The most challenging part about restoring a classic is that no matter how much planning has been done, old cars always throw curveballs at you. Just when you’ve figured out what needs doing and how you’re going to do it (or how you’re going to pay for it!), something unexpected always rears its head.

When Julian picked the car up, it was clear it had a LOT of rust. This was never going to be a quick fixer-upper and Julian was under no illusions that this car was always going to be a labour of love from start to finish.

RollHard - 1971 Audi 100LS - Julian Göttschkes - RollHard Germany 

Patience is a Virtue.

Following three long months putting in the hours at the workshop cutting, fabricating and welding his Audi back to something that didn't resemble a sieve, Julian had a solid base to work with. His plans certainly didn’t involve the original L21Z Tibet Orange paintwork this car left the factory with, because as with any car modification, individuality plays a pivotal role. Julian kept things unique along the way.

Wanting to stamp his own personality into the car, Julian began brainstorming period correct looks, ideas and colours. The grey you see here is a custom hue because “it just seemed like a good idea and I’ve never seen a grey 100LS before” as Julian tells us. Formulated in Julian’s head and mixed up by his friend, Patrick Specker, this car with all its original features teamed with subtle modifications have a "blink and you’ll miss them" custom flavour. It’s hard to tell what isn't original about this car. We love that.

In the modification stakes, Julian developed his own custom air-ride setup for this 100LS. H&R struts teamed with Rubena air bags and Accuair rocker-switch management. This setup is all neatly tucked away in the boot of the Audi. Although brand new technology, Julian has made sure his install follows a retro vibe.

Inside, the interior has more design details than you can shake a stick at, but following the sympathetic modification and personalisation journey Julian has taken, there are still some changes here too. The formerly brown wood dashboard has been swapped out for grey wood instead and the gear shifter is now an air-pistol. The devil is, after all, in the detail.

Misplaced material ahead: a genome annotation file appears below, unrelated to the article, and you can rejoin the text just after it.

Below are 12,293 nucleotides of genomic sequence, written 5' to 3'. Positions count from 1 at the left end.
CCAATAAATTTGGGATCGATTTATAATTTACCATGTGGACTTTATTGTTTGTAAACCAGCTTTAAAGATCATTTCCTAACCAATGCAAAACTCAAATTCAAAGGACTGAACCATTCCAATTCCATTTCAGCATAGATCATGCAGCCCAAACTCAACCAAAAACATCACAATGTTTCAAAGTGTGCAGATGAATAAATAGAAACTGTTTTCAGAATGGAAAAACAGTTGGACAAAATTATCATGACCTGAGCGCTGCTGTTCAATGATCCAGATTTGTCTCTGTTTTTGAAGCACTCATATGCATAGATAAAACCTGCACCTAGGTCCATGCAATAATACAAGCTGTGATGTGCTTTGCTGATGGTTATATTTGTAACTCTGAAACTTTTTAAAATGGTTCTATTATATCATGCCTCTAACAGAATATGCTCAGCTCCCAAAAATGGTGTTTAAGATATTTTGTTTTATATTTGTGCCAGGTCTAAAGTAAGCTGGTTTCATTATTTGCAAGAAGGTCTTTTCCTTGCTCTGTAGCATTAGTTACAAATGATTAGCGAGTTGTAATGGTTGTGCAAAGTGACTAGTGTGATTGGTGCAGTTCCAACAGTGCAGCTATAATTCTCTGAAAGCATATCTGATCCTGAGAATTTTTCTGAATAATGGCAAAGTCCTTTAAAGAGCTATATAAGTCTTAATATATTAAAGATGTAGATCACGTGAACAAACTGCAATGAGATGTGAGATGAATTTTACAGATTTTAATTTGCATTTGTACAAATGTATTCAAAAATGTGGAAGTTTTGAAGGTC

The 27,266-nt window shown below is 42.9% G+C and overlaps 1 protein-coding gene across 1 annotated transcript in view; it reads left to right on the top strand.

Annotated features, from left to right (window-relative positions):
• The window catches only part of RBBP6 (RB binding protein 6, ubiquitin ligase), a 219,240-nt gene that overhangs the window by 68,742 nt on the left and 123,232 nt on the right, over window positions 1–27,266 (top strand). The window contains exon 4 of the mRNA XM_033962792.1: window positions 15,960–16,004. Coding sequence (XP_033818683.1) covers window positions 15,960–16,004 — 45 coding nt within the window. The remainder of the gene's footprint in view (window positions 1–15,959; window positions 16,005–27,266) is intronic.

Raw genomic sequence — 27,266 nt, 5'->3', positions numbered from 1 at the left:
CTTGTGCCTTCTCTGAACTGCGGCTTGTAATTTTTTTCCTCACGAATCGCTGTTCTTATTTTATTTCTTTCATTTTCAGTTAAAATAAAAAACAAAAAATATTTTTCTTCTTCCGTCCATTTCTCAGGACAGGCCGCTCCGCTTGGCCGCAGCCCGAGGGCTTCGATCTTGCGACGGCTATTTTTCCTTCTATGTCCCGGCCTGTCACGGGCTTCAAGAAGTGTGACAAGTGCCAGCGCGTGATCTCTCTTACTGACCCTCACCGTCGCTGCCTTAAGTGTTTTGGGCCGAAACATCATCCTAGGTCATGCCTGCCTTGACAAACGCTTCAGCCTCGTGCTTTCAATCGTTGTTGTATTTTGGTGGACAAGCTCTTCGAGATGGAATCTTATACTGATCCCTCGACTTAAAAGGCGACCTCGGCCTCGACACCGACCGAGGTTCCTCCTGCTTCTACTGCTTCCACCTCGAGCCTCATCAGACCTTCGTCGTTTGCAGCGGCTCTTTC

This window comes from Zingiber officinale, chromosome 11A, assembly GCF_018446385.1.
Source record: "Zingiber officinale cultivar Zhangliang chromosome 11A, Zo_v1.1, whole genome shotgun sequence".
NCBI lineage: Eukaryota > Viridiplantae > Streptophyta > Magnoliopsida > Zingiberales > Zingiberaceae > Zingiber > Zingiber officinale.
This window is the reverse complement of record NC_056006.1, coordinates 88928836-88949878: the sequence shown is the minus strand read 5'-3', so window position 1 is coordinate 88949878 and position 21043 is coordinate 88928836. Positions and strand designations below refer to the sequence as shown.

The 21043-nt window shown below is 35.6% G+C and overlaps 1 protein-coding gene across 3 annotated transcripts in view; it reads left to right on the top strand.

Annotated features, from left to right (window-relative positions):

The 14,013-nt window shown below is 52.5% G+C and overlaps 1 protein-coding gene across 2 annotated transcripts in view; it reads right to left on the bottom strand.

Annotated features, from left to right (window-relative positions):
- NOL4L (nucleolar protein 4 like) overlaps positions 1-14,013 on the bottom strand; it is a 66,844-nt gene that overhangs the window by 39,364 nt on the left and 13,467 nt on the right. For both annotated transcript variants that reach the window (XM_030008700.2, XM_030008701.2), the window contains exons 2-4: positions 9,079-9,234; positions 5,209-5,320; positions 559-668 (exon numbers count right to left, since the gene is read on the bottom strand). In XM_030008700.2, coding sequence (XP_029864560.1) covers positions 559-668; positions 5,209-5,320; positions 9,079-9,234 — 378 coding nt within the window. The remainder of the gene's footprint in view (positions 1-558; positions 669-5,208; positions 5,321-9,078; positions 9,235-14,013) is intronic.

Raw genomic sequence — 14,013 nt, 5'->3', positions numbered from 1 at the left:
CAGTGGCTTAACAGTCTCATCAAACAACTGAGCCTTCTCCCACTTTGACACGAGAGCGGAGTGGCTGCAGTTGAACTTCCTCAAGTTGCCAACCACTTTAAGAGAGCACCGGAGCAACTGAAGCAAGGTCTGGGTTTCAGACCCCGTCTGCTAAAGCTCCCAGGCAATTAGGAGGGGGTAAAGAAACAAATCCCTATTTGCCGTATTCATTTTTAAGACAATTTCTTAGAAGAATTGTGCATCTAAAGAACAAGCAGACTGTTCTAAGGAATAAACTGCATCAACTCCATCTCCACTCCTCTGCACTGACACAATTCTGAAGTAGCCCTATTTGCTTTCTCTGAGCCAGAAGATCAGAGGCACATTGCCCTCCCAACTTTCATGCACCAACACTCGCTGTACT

Under the bonnet lays the original engine, a 1.8 litre straight-4, developing 100bhp. Back in 1971, that was perfect cruising, or should I say, posing power. This car is no speed demon, but old timers like this should be treated with the respect they deserve, letting the modern-world rush by whilst enjoying the laid-back cruise, 100LS style.

Julian’s 100LS well and truly "slices and dices" up car culture. By that, what I really mean is this; it’s hard not to enjoy this car, regardless of where you sit on the car enthusiast spectrum. I would suggest that even the most diehard concours fanatic would have a hard time not liking this car. Julian has done such a sympathetic job with this build, it could almost all be factory, bar the ride height, naturally.

This very special car is a product of secret development by Audi, some serious soul searching by Julian, involving; blood, sweat and tears, a lot of imagination and some fresh thinking. This car has seen Julian travel all over Europe including an appearance at the Essen Motorshow. You will also see this car at our RollHard events in August this year.

For now, let’s live like it’s 1971. Take a step back, sit back and enjoy Julian’s beautiful 100LS.

This is what car culture is all about, after all, starting is easy, persistence is an art...


RollHard Feature - 1971 Audi 100LS - RollHard Germany

RollHard Feature - 1971 Audi 100LS - RollHard Germany

RollHard - 1971 Audi 100LS - Julian Göttschkes - RollHard Germany

RollHard - 1971 Audi 100LS - Julian Göttschkes - RollHard Germany

RollHard - 1971 Audi 100LS - Julian Göttschkes - RollHard Germany

RollHard - 1971 Audi 100LS - Julian Göttschkes - RollHard Germany

RollHard - 1971 Audi 100LS - Julian Göttschkes - RollHard Germany


Older Post Newer Post

  • Jeancarlo Brocato on

    Great Article, lovely build!

Leave a comment